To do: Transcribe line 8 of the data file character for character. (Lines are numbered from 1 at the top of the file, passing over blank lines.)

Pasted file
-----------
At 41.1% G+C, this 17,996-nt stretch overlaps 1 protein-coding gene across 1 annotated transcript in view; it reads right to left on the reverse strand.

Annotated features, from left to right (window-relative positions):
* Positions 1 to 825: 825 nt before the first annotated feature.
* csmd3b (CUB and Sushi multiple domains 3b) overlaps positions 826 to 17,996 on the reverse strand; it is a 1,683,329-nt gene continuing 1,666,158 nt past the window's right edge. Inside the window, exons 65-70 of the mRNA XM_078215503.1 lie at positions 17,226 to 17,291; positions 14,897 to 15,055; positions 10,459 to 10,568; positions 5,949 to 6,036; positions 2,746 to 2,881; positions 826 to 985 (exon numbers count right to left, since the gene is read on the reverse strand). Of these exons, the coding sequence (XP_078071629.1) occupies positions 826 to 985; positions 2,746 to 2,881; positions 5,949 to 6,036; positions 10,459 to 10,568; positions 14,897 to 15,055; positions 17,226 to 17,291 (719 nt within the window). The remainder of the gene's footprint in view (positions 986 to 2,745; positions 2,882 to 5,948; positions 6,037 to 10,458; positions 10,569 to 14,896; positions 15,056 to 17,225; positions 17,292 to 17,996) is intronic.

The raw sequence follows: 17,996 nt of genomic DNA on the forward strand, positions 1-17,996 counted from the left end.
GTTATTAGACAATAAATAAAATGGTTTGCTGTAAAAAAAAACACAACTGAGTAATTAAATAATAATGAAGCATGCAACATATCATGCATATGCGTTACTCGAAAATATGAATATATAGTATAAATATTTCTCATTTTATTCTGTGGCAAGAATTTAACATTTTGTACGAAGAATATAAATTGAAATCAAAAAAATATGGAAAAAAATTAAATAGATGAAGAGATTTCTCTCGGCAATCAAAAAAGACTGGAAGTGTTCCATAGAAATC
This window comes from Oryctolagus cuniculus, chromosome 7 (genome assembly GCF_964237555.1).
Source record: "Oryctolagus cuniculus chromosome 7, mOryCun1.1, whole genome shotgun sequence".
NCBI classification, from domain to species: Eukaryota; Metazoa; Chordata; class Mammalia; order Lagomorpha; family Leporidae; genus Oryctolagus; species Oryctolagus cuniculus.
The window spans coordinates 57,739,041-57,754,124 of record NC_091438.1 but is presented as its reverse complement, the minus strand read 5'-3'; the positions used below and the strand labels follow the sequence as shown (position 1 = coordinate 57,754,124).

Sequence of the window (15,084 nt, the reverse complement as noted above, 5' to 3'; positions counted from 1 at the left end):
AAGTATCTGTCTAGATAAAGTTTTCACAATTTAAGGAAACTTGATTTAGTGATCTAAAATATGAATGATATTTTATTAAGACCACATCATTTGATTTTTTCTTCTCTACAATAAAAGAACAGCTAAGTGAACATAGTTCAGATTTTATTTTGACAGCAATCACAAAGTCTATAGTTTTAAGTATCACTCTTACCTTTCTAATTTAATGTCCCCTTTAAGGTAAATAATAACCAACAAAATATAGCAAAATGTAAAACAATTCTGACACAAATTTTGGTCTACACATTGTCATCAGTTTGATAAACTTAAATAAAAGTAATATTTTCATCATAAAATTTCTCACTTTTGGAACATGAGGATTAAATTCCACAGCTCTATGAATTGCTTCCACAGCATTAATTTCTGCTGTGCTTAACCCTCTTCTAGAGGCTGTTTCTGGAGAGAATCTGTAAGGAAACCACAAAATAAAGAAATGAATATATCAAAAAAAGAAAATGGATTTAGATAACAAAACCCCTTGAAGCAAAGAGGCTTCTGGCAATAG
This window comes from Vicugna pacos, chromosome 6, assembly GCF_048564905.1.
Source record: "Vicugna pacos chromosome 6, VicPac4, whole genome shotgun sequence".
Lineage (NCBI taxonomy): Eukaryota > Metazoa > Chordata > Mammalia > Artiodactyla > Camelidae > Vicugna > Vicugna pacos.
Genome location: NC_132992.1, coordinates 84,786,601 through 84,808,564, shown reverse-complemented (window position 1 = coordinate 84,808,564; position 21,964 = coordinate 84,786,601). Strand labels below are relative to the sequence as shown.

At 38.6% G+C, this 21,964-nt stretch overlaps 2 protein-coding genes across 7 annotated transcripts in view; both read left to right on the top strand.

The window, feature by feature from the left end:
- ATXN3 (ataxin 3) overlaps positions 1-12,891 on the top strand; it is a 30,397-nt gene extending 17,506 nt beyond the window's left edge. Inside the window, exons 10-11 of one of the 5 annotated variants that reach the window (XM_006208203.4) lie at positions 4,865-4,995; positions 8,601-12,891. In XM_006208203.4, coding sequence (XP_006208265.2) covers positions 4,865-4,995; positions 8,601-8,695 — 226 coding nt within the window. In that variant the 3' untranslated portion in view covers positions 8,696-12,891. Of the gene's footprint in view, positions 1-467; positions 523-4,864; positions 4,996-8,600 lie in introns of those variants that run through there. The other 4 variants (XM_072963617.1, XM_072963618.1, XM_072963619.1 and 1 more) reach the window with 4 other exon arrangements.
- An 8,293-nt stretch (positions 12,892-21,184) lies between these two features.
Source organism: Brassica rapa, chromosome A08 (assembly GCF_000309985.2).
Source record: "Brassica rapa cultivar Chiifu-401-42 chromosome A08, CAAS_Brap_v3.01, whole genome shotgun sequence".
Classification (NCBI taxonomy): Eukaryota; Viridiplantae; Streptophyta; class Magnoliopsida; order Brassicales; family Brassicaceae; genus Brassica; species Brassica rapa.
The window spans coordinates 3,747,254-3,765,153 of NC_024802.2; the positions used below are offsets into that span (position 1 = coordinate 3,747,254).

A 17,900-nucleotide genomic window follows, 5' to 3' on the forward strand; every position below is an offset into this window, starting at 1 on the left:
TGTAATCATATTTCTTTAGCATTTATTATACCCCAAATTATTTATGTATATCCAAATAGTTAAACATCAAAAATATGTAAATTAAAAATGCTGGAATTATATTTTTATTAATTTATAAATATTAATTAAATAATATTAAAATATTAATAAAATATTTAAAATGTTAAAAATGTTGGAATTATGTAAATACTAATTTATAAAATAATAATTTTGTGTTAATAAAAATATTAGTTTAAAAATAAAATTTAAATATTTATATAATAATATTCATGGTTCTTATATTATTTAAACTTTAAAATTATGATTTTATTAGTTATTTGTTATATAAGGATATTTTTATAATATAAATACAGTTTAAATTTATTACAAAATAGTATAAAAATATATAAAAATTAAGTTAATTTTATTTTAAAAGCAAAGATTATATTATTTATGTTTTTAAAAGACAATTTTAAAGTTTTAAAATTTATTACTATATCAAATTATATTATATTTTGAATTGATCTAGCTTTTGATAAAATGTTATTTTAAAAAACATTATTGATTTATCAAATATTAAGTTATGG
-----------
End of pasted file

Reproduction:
Source record: "Oryctolagus cuniculus chromosome 7, mOryCun1.1, whole genome shotgun sequence".